Mountaineering is a physically demanding activity that involves ascending to the top of the mountains or steep slopes and descending back to base camp following established routes or trails. For mountain climbing lovers, East Africa offers very many places to enjoy and explore about the environment and scenery.
Mountains often provide a mixed terrain with the presence of rocks, ice and snow. Climbers therefore need to be able to navigate through a wide variety of conditions. Mountaineering thus may involve using technical equipment and combining a series of related skills like scrambling, climbing, and glacier travel, ice climbing or mixed climbing. There are several mountains in the various East African counties with varying elevations that are hiked and these include;
1. Mount Kilimanjaro of Tanzania:
Mount Kilimanjaro is located in the Kilimanjaro Region of Tanzania and it has got an elevation of 5,895m above sea level with its summit about 4,900 meters from its base. Kilimanjaro Mountain is the highest mountain in Africa and rises to 5895m from its base above sea level with three volcanic cones which include; Mawenzi, Shira and Kibo. Trekking to the peak and descending to the base of Mount Kilimanjaro normally takes between 6 to 7 days. The mountain has got over seven known trekking routes which includes; Machame, Mweka, Lemosho, Marangu, Shira, Rongai and Umbwe. These various routes have diverse scenery with Machame the most scenic though steeper and Rongai the least scenic.
2. Mount Kenya of Kenya:
This is the highest mountain in Kenya and the second to Kilimanjaro Mountain in elevation in Africa rising up to 5,199m above sea level. The Mountain was initially covered by an ice cap for thousands of years and this resulted in much eroded slopes with numerous valleys radiating from the Center. There are currently 11 small glaciers which are shrinking rapidly and will likely be gone forever by 2050, due to global warming. There are several vegetation bands from the base to the summit with lower slopes covered by different types of forest. Many alpine species are endemic to Mount Kenya such as the giant lobelias and senecios and a local subspecies of rock hyrax. Trekking to the summit and descending to the base of Mount Kenya requires about 3-4 days.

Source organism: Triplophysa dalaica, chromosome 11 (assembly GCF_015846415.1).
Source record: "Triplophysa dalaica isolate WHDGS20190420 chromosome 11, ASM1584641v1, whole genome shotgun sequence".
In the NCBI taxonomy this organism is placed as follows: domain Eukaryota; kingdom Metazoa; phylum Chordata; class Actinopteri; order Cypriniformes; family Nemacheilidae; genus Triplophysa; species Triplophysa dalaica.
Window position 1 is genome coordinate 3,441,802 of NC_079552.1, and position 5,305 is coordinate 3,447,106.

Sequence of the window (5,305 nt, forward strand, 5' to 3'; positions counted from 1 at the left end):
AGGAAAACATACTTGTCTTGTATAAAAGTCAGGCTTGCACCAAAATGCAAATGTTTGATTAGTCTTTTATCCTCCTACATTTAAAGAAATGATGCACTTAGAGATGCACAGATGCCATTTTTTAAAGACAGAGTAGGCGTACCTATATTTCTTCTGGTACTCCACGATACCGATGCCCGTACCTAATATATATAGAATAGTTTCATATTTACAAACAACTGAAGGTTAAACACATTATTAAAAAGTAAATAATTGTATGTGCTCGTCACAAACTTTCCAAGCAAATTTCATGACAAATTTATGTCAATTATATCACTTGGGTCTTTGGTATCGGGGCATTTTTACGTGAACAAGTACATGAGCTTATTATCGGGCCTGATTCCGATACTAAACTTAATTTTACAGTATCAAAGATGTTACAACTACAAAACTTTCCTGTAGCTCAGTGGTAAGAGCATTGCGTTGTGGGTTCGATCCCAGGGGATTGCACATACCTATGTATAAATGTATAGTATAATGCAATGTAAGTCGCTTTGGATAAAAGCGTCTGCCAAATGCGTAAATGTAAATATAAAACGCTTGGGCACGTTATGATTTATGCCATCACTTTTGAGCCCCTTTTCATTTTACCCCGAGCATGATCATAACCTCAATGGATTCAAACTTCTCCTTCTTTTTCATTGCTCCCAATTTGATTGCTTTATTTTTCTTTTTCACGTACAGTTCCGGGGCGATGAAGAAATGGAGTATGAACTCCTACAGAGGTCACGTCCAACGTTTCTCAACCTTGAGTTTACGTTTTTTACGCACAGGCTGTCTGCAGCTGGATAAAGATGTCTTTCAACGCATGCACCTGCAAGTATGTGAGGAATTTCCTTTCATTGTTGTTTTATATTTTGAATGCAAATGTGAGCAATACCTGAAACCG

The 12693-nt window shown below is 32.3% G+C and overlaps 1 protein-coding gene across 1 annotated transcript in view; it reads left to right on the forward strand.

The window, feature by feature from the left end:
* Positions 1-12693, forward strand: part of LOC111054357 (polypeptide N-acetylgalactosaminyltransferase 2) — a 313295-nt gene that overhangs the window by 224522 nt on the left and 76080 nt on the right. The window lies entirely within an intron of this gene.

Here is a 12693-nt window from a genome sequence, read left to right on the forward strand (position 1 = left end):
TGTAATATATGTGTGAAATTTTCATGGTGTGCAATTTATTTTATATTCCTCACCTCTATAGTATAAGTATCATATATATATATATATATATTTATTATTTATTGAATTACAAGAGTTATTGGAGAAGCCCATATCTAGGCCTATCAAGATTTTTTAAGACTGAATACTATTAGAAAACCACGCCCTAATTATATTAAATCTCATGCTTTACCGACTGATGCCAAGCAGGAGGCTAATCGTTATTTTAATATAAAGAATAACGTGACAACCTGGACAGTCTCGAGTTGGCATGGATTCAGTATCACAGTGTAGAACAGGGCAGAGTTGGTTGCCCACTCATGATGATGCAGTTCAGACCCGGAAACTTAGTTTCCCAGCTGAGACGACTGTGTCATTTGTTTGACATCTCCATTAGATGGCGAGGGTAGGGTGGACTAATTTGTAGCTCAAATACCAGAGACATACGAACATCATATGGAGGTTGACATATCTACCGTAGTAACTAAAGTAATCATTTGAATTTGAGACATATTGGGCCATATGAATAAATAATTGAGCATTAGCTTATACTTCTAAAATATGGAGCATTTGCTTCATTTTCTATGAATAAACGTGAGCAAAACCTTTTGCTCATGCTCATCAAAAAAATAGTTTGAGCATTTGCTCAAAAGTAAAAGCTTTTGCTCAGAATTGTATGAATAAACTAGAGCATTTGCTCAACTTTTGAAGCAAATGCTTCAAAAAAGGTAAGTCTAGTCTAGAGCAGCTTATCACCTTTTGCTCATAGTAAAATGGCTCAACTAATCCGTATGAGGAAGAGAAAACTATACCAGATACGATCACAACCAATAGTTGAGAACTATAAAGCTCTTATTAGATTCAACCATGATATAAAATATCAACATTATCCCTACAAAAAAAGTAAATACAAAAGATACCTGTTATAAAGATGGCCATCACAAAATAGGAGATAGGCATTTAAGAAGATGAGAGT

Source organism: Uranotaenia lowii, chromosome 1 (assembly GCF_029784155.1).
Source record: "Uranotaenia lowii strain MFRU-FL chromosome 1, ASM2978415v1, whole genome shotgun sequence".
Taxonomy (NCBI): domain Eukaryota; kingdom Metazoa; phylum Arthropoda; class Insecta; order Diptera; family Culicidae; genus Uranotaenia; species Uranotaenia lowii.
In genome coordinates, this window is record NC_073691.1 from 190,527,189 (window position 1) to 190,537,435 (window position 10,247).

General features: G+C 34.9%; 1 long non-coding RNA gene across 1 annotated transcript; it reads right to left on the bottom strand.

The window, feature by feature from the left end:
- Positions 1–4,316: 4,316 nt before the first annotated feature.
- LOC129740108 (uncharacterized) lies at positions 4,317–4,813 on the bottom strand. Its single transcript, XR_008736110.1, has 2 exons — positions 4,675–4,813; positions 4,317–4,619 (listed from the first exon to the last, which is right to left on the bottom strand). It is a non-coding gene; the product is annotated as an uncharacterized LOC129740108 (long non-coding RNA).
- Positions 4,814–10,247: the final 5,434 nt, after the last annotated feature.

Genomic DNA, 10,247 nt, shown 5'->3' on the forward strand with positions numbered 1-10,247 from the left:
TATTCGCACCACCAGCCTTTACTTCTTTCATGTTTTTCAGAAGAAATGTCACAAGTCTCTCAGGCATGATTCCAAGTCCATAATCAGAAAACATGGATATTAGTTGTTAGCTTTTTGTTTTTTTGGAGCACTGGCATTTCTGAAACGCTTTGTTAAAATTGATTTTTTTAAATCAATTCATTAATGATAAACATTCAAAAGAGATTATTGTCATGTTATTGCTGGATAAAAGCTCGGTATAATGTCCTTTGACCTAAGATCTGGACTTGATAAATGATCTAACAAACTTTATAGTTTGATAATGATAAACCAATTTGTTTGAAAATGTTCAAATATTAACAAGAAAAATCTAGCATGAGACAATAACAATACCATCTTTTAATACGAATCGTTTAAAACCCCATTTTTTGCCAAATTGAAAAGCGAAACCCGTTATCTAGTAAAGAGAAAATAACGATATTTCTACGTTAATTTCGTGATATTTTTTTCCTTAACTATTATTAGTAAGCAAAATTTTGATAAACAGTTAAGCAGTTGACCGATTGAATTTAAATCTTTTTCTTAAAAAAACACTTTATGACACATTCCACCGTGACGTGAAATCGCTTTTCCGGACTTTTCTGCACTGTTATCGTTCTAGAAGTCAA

3. Mount Rwenzori of Uganda:
Mountain Rwenzori sometimes called the “mountain of the moon” is located on the border of Democratic Republic of Congo and Uganda. The mountain is at a height of 5,109m above the sea level and its highest peaks are fully and permanently snow capped. This mountain range is about 20km long and 65km wide with over 6 massifs which are separated by deep gorges including; Mount Speke ,4,890m Mount Stanley 5,109m , Mount Emin 4,798 m, Mount Baker 4,715m, Mount Luigi di Savoia 4,627m and Mount Gessi 4,715m. Ascending to Margherita peak and descending to the base of the mountain takes about 8-9 days. The mountain has distinctive vegetation zones depending on the altitude. These include; Afro Montane Forest at 1800 to 2500 metres, Bamboo-Mimulopsis zone at 2500-3000 meters, Heather-Rapanea zone at 3000 to 4000 meters and Alpine zone at 4000 to 4500 meters.